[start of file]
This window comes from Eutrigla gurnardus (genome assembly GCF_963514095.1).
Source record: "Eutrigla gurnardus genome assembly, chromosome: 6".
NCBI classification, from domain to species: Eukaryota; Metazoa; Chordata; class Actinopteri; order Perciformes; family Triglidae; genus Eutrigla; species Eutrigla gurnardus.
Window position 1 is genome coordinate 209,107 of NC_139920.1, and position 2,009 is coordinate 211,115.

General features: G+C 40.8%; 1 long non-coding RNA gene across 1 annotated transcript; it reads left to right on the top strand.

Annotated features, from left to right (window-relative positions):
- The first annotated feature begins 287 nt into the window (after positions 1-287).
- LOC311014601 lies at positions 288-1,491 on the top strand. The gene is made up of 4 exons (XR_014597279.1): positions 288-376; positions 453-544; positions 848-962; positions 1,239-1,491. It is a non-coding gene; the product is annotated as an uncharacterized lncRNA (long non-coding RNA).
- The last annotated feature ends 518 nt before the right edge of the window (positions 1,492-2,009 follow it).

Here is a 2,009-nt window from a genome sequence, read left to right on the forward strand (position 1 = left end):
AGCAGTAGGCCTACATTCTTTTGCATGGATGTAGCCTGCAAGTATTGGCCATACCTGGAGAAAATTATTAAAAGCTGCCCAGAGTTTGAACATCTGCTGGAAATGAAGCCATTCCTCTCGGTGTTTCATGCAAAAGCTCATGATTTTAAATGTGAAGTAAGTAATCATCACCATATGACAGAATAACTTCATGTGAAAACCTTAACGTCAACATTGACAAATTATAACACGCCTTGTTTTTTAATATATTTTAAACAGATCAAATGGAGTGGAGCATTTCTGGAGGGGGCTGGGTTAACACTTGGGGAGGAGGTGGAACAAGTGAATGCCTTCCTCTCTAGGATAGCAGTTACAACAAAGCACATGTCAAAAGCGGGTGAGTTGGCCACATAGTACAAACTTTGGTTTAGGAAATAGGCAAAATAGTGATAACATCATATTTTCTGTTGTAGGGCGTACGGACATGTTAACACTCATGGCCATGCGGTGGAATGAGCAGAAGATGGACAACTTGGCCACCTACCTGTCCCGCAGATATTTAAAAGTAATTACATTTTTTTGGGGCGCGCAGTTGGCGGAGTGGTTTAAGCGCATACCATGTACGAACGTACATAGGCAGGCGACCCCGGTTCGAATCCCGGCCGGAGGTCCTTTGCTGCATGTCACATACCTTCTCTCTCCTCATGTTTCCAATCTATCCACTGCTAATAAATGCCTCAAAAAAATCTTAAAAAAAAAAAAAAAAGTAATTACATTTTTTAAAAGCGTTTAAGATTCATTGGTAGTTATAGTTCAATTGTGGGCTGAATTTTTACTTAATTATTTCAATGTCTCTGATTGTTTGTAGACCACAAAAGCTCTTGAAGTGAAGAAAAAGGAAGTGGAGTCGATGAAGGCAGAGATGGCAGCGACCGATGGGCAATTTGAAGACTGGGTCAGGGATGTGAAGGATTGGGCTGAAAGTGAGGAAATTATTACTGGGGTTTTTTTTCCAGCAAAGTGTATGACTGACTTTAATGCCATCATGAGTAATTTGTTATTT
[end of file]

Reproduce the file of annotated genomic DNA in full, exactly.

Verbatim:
This window comes from Eutrigla gurnardus (genome assembly GCF_963514095.1).
Source record: "Eutrigla gurnardus genome assembly, chromosome: 6".
NCBI classification, from domain to species: Eukaryota; Metazoa; Chordata; class Actinopteri; order Perciformes; family Triglidae; genus Eutrigla; species Eutrigla gurnardus.
Window position 1 is genome coordinate 209,107 of NC_139920.1, and position 2,009 is coordinate 211,115.

General features: G+C 40.8%; 1 long non-coding RNA gene across 1 annotated transcript; it reads left to right on the top strand.

Annotated features, from left to right (window-relative positions):
- The first annotated feature begins 287 nt into the window (after positions 1-287).
- LOC311014601 lies at positions 288-1,491 on the top strand. The gene is made up of 4 exons (XR_014597279.1): positions 288-376; positions 453-544; positions 848-962; positions 1,239-1,491. It is a non-coding gene; the product is annotated as an uncharacterized lncRNA (long non-coding RNA).
- The last annotated feature ends 518 nt before the right edge of the window (positions 1,492-2,009 follow it).

Here is a 2,009-nt window from a genome sequence, read left to right on the forward strand (position 1 = left end):
AGCAGTAGGCCTACATTCTTTTGCATGGATGTAGCCTGCAAGTATTGGCCATACCTGGAGAAAATTATTAAAAGCTGCCCAGAGTTTGAACATCTGCTGGAAATGAAGCCATTCCTCTCGGTGTTTCATGCAAAAGCTCATGATTTTAAATGTGAAGTAAGTAATCATCACCATATGACAGAATAACTTCATGTGAAAACCTTAACGTCAACATTGACAAATTATAACACGCCTTGTTTTTTAATATATTTTAAACAGATCAAATGGAGTGGAGCATTTCTGGAGGGGGCTGGGTTAACACTTGGGGAGGAGGTGGAACAAGTGAATGCCTTCCTCTCTAGGATAGCAGTTACAACAAAGCACATGTCAAAAGCGGGTGAGTTGGCCACATAGTACAAACTTTGGTTTAGGAAATAGGCAAAATAGTGATAACATCATATTTTCTGTTGTAGGGCGTACGGACATGTTAACACTCATGGCCATGCGGTGGAATGAGCAGAAGATGGACAACTTGGCCACCTACCTGTCCCGCAGATATTTAAAAGTAATTACATTTTTTTGGGGCGCGCAGTTGGCGGAGTGGTTTAAGCGCATACCATGTACGAACGTACATAGGCAGGCGACCCCGGTTCGAATCCCGGCCGGAGGTCCTTTGCTGCATGTCACATACCTTCTCTCTCCTCATGTTTCCAATCTATCCACTGCTAATAAATGCCTCAAAAAAATCTTAAAAAAAAAAAAAAAAGTAATTACATTTTTTAAAAGCGTTTAAGATTCATTGGTAGTTATAGTTCAATTGTGGGCTGAATTTTTACTTAATTATTTCAATGTCTCTGATTGTTTGTAGACCACAAAAGCTCTTGAAGTGAAGAAAAAGGAAGTGGAGTCGATGAAGGCAGAGATGGCAGCGACCGATGGGCAATTTGAAGACTGGGTCAGGGATGTGAAGGATTGGGCTGAAAGTGAGGAAATTATTACTGGGGTTTTTTTTCCAGCAAAGTGTATGACTGACTTTAATGCCATCATGAGTAATTTGTTATTT